Since art pop collective the Bowerbirds essentially went on extended hiatus after the release of their third full length The Clearing following the building of an at home recording studio and the birth of Phil Moore and Beth Tacular's son, I've often wondered what the other members of the duo turned moresome. The most obvious was Moore's casual glide from The Clearing's synthier moments into the electronic pop of his Tushka moniker. Perhaps the most delightful surprise was the discovery of drummer/percussionist Yan Westerlund's new project Quetico.
Outside of his work with Bowerbirds, I've largely been familar with Westerlund as a backing member of a number of other Triangle area bands like Lost in the Trees, Mount Moriah, the Rosebuds, but also Westerlund's collaborative project Canine Heart Sounds (who also make up the backing band for his fellow drummer brother Joe Westerlund's Grandma Sparrow project), Quetico was my introduction to a project with Westerlund fully at the helm and his debut album Man Alone are the fruits of that particular labor.
With percussion based projects on the rise and those in particular that blend percussion with electronics like Ian Chang, Greg Fox, and Max Jaffe, Westerlund's subverts expectation through neither relying too heavily on electronics or purely on what he himself can do. Westerlund handles a great deal of what you hear from electronic and standard drum kit, various electronic keyboards, and piano but also enlists Matt Douglas on baritone and alto saxophones, clarinet and bass clarinet with Matt Peterson from Canine Heart Sounds and fellow former Bowerbird Mark Paulson assisting live.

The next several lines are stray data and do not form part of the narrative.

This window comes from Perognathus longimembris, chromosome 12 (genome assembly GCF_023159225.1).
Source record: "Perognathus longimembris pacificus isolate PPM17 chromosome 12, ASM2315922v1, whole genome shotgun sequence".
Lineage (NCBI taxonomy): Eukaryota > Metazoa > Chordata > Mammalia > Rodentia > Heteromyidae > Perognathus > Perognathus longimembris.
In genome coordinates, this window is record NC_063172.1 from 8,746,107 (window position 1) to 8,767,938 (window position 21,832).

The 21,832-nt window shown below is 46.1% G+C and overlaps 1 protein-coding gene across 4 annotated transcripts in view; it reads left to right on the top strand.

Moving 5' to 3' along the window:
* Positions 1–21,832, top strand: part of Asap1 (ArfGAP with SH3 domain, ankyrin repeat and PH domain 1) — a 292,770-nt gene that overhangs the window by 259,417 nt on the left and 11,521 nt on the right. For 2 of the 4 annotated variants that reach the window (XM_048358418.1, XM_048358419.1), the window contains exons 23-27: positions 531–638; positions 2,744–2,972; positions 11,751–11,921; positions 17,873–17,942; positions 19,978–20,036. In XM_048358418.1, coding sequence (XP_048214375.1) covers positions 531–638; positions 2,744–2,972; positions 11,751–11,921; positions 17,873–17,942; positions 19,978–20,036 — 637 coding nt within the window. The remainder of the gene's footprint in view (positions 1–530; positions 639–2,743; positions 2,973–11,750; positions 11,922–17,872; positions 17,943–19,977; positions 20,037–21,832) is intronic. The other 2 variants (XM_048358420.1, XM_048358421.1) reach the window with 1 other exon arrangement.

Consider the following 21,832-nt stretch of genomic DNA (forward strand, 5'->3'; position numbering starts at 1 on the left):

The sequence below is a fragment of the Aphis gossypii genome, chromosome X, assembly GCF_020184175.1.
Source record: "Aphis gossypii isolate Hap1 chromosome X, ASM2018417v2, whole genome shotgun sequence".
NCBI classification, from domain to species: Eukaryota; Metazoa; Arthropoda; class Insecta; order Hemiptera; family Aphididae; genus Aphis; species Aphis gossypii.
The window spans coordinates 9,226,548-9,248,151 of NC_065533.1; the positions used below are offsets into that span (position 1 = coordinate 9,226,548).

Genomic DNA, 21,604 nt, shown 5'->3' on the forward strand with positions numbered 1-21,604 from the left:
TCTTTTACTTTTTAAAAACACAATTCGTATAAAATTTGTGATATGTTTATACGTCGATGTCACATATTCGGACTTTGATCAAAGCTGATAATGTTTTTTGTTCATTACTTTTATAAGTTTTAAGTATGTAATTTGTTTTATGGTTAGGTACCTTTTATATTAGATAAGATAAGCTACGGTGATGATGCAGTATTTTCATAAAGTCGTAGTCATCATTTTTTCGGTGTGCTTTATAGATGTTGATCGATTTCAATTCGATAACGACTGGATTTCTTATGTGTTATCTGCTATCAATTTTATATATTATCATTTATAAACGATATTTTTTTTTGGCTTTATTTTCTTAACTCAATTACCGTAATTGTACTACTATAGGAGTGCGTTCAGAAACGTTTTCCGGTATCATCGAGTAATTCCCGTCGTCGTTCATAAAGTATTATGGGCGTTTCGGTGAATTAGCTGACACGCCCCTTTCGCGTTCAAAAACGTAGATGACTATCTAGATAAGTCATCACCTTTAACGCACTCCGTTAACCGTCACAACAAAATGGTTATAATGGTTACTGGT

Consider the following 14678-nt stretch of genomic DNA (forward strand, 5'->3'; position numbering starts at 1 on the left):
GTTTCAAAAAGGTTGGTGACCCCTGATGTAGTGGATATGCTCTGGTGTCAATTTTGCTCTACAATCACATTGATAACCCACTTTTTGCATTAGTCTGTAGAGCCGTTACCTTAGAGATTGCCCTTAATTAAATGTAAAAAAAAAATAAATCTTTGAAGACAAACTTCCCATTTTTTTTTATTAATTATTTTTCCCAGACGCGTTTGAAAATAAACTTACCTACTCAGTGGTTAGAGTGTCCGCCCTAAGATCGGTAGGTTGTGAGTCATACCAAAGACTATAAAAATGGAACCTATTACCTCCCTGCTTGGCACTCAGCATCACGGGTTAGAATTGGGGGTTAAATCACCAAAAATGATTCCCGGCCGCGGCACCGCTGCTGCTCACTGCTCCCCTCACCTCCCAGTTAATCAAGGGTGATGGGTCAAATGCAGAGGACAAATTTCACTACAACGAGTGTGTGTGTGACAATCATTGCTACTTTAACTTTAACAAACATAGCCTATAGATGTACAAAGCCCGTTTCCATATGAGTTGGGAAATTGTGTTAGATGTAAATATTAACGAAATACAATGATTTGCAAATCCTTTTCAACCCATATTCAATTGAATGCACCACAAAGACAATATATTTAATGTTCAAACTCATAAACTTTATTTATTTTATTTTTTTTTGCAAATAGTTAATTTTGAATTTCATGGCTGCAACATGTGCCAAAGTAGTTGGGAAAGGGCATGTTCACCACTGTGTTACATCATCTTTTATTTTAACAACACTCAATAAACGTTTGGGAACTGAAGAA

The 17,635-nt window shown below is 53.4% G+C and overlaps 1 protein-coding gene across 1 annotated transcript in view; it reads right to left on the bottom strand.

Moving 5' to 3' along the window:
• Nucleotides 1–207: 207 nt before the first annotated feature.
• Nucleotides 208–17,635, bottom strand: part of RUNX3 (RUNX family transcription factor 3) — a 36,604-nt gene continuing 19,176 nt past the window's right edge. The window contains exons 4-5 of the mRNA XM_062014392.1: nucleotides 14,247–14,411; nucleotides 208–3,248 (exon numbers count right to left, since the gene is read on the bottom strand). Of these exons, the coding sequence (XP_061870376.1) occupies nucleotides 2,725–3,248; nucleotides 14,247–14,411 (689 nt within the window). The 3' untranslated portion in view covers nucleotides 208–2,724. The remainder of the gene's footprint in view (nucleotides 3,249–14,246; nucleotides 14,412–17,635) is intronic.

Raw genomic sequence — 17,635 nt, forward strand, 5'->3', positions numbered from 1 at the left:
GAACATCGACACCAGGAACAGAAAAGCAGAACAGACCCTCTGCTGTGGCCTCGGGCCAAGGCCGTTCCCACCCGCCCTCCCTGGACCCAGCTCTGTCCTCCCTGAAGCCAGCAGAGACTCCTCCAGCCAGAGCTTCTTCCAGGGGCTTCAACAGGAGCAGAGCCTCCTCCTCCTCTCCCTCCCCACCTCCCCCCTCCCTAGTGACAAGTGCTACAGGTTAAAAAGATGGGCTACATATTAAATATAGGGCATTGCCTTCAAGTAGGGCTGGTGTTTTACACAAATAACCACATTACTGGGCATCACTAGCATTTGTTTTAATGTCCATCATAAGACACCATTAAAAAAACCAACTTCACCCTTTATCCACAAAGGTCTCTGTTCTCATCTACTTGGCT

Quetico is rooted, by admission of its genre tags, in r&b, hip hop, and jazz but there's moments like the soaring "Jeanne", the emotive expanse of "Father Lenny" or cascading "The Dark Waters" that seem deeply invocative of Westerlund's folk foundations. Man Alone essentially seeks to marry these folk and electronic dalliances with hip hop and jazz inspired rhythms and the result is something not entirely classifiable through genre alone. The fact that Westerlund felt the need to speak through so many different instruments in his compositions is pretty indicative of the complexity of influence, inspiration, and aspiration. Purely an instrumental project, piano serves as Westerlund's primary vehicle for establishing melodic ideas with synths more as means for exploration of timbres.
Though it's not entirely clear how long it took Westerlund to compose and record what would end up as his debut album as Quetico, it's a record that rests strongly on the merits of its musical ideas. At times recalling classical minimalism, while almost always imbuing each song with the sense of open air freedom reminiscent of folk, Man Alone is a testament to Westerlund's ability to navigate his various musical hats and offer up the ones most resonant with his selected style of delivery.
Man Alone, the debut full length album of Westerlund's Quetico project is out now. You can listen and down it via Bandcamp.